Referendum Party

Former UK political party / From Wikipedia, the free encyclopedia

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The Referendum Party was a Eurosceptic, single-issue political party that was active in the United Kingdom from 1994 to 1997. The party's sole objective was for a referendum to be held on the nature of the UK's membership of the European Union (EU). Specifically, it called for a referendum on whether the British electorate wanted to be part of a federal European state or to revert to being a sovereign nation that was part of a European free-trade bloc without wider political functions.

Quick facts: Referendum Party , Leader, Founded, Dissolved...
Referendum Party
LeaderJames Goldsmith
Colours  Pink

The Referendum Party was founded by the Anglo-French multi-millionaire businessman and politician James Goldsmith in November 1994. A Eurosceptic who had previously had close links to the UK's governing Conservative Party, he was also an elected Member of the European Parliament for the Movement for France party. He used his financial resources and contacts to promote the new venture, in which he was assisted by other former Conservatives. The party's structure was centralised and hierarchical, giving Goldsmith near-total control over its operations. Although not offering party membership, it claimed to have 160,000 registered "supporters", a number that was probably an exaggeration. The party gained a Member of Parliament (MP) for two weeks in 1997, when George Gardiner, the MP for Reigate, defected to it from the Conservatives shortly before that year's general election.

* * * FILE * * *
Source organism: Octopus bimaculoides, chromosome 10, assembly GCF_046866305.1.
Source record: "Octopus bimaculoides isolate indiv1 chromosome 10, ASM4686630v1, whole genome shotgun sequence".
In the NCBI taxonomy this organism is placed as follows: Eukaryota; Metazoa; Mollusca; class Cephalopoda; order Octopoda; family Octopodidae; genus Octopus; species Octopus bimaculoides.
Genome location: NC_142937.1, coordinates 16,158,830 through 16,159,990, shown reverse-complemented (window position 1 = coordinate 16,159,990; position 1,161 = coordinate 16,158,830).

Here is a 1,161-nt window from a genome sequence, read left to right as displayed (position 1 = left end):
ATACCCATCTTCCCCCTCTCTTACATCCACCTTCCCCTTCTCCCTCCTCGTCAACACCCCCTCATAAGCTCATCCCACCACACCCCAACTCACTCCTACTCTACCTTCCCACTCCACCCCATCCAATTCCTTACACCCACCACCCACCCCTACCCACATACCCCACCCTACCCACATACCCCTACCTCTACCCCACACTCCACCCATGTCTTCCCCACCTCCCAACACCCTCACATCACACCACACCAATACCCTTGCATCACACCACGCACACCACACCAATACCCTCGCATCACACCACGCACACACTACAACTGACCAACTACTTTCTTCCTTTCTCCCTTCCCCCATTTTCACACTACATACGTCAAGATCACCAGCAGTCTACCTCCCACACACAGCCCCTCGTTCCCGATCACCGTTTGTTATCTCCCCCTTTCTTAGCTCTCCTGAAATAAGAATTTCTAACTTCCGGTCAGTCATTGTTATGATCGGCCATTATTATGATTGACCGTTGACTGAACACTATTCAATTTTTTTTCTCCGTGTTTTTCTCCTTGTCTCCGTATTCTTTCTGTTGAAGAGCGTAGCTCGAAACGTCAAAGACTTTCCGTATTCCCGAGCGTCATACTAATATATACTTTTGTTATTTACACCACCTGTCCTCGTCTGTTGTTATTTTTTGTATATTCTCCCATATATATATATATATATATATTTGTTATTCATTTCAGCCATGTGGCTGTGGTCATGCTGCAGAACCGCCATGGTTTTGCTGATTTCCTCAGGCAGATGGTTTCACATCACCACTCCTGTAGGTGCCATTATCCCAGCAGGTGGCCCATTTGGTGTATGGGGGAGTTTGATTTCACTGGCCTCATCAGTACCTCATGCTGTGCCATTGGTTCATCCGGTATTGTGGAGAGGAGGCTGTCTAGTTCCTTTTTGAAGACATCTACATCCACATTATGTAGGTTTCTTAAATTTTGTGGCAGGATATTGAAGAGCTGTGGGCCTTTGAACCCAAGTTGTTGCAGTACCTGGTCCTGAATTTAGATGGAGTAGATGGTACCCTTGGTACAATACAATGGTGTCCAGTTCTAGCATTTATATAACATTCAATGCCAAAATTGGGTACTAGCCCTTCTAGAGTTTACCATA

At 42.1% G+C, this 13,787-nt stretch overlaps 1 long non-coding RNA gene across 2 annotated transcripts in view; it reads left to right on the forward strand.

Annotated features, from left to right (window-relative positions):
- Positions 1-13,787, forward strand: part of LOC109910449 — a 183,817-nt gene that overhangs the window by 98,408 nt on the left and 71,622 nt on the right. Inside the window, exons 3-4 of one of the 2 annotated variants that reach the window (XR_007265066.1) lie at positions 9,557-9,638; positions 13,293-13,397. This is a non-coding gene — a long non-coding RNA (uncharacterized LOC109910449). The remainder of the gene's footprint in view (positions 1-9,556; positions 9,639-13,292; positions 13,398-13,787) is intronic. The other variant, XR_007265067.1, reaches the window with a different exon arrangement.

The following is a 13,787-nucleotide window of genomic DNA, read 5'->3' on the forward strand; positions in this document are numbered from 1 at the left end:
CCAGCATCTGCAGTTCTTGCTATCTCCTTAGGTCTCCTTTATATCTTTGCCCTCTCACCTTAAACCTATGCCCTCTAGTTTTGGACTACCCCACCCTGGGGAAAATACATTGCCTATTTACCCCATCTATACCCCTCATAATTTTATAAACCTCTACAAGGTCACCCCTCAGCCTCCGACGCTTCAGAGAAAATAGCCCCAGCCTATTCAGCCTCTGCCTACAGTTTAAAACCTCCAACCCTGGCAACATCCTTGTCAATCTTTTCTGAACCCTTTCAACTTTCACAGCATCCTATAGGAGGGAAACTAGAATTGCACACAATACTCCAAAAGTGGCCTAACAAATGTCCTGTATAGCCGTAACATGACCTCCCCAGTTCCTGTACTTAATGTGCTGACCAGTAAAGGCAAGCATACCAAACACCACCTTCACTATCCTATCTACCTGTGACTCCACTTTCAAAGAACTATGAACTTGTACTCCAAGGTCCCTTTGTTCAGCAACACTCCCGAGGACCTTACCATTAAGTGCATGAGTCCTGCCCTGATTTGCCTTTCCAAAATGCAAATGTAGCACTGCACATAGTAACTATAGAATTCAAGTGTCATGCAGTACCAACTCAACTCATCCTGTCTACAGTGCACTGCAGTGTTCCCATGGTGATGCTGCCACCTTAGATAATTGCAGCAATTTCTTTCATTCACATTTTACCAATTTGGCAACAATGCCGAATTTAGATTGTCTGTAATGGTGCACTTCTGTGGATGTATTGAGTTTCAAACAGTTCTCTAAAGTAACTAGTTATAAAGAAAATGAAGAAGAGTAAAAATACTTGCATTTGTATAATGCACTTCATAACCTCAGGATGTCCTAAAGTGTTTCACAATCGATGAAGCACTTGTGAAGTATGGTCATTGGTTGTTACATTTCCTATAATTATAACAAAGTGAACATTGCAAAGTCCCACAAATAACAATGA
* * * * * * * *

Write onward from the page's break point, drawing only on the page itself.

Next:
In the build-up to the May 1997 general election, the Referendum Party spent more on press advertising than either the incumbent Conservatives or their main rival, the Labour Party. It stood candidates in 547 of the 659 constituencies, more than any minor party had ever fielded in a UK election. Ultimately the party gained 811,827 votes, representing 2.6% of the national total; it failed to win any seats in the House of Commons. Support was strongest in southern and eastern England, and weakest in inner London, northern England, and Scotland. Following the election, psephologists argued that the impact of the Referendum Party deprived Conservative candidates of victory in somewhere between four and sixteen parliamentary seats. In the months following the election, the party renamed itself the Referendum Movement. Goldsmith died in July 1997, and the party disbanded shortly afterward. Some of its supporters reformed as a Eurosceptic pressure group called the Democracy Movement while many others joined Eurosceptic political parties like the UK Independence Party and the Democratic Party.